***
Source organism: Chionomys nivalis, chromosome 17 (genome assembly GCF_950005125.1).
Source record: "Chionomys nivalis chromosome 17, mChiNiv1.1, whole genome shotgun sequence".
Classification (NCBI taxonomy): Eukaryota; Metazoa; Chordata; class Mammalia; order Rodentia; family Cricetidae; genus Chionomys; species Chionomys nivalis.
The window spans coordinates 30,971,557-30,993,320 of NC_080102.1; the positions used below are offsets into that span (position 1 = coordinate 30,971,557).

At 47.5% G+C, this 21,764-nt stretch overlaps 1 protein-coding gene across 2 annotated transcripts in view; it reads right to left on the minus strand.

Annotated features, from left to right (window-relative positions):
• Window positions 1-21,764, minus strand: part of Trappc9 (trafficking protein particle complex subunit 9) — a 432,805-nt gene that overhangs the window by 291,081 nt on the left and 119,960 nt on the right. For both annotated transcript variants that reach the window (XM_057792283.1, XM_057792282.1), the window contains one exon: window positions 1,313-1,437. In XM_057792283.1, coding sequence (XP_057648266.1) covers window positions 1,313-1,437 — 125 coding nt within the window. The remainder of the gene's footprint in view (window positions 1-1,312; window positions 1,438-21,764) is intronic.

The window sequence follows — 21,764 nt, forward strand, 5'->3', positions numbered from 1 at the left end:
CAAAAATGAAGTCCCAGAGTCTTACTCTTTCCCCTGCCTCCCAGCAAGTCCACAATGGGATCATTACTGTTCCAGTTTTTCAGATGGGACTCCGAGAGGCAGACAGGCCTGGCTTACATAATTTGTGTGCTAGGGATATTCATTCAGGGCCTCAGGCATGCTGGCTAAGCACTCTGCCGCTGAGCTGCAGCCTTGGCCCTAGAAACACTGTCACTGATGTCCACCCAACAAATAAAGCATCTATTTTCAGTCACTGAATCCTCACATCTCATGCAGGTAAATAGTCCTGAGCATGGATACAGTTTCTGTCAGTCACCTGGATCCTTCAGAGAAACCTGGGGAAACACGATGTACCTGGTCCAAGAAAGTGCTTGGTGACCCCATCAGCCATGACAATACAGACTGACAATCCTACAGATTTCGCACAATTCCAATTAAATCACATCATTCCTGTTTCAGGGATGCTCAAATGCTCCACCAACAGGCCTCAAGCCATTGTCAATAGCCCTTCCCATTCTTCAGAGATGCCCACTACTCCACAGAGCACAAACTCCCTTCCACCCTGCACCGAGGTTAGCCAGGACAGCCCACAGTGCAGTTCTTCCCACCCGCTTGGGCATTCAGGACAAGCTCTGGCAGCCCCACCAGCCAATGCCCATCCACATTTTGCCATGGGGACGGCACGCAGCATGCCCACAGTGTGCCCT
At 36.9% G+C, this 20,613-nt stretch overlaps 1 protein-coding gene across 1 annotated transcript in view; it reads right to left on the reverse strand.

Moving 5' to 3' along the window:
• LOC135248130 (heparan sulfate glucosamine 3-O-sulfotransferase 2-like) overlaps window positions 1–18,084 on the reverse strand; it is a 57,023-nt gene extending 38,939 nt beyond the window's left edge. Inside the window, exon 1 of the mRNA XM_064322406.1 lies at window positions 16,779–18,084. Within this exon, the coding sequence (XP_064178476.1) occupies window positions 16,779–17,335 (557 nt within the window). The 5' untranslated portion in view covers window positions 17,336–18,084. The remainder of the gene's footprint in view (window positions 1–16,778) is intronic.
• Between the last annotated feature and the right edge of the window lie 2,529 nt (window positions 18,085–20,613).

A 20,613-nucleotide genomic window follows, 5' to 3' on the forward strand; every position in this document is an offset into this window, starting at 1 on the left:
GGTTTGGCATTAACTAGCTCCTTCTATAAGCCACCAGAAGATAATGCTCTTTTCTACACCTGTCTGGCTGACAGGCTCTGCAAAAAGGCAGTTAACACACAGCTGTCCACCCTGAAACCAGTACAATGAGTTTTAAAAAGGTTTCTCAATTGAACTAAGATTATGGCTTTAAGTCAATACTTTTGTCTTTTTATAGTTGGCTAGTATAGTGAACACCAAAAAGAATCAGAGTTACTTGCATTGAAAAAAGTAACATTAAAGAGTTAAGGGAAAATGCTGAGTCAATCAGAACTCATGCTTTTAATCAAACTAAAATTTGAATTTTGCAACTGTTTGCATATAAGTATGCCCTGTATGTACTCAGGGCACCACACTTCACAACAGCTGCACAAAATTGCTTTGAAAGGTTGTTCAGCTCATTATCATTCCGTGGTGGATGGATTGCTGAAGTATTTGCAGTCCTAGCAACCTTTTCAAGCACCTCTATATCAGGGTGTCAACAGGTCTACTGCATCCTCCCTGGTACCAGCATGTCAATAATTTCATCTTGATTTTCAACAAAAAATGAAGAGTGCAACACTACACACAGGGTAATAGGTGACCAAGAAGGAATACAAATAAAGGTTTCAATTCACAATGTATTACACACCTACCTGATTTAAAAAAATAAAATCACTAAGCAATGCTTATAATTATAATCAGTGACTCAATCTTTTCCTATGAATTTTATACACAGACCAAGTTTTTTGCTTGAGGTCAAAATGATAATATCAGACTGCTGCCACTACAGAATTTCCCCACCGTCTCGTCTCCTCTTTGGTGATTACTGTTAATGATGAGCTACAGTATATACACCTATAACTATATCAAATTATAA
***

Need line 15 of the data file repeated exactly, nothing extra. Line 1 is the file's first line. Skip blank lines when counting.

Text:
GGTTTGGCATTAACTAGCTCCTTCTATAAGCCACCAGAAGATAATGCTCTTTTCTACACCTGTCTGGCTGACAGGCTCTGCAAAAAGGCAGTTAACACACAGCTGTCCACCCTGAAACCAGTACAATGAGTTTTAAAAAGGTTTCTCAATTGAACTAAGATTATGGCTTTAAGTCAATACTTTTGTCTTTTTATAGTTGGCTAGTATAGTGAACACCAAAAAGAATCAGAGTTACTTGCATTGAAAAAAGTAACATTAAAGAGTTAAGGGAAAATGCTGAGTCAATCAGAACTCATGCTTTTAATCAAACTAAAATTTGAATTTTGCAACTGTTTGCATATAAGTATGCCCTGTATGTACTCAGGGCACCACACTTCACAACAGCTGCACAAAATTGCTTTGAAAGGTTGTTCAGCTCATTATCATTCCGTGGTGGATGGATTGCTGAAGTATTTGCAGTCCTAGCAACCTTTTCAAGCACCTCTATATCAGGGTGTCAACAGGTCTACTGCATCCTCCCTGGTACCAGCATGTCAATAATTTCATCTTGATTTTCAACAAAAAATGAAGAGTGCAACACTACACACAGGGTAATAGGTGACCAAGAAGGAATACAAATAAAGGTTTCAATTCACAATGTATTACACACCTACCTGATTTAAAAAAATAAAATCACTAAGCAATGCTTATAATTATAATCAGTGACTCAATCTTTTCCTATGAATTTTATACACAGACCAAGTTTTTTGCTTGAGGTCAAAATGATAATATCAGACTGCTGCCACTACAGAATTTCCCCACCGTCTCGTCTCCTCTTTGGTGATTACTGTTAATGATGAGCTACAGTATATACACCTATAACTATATCAAATTATAA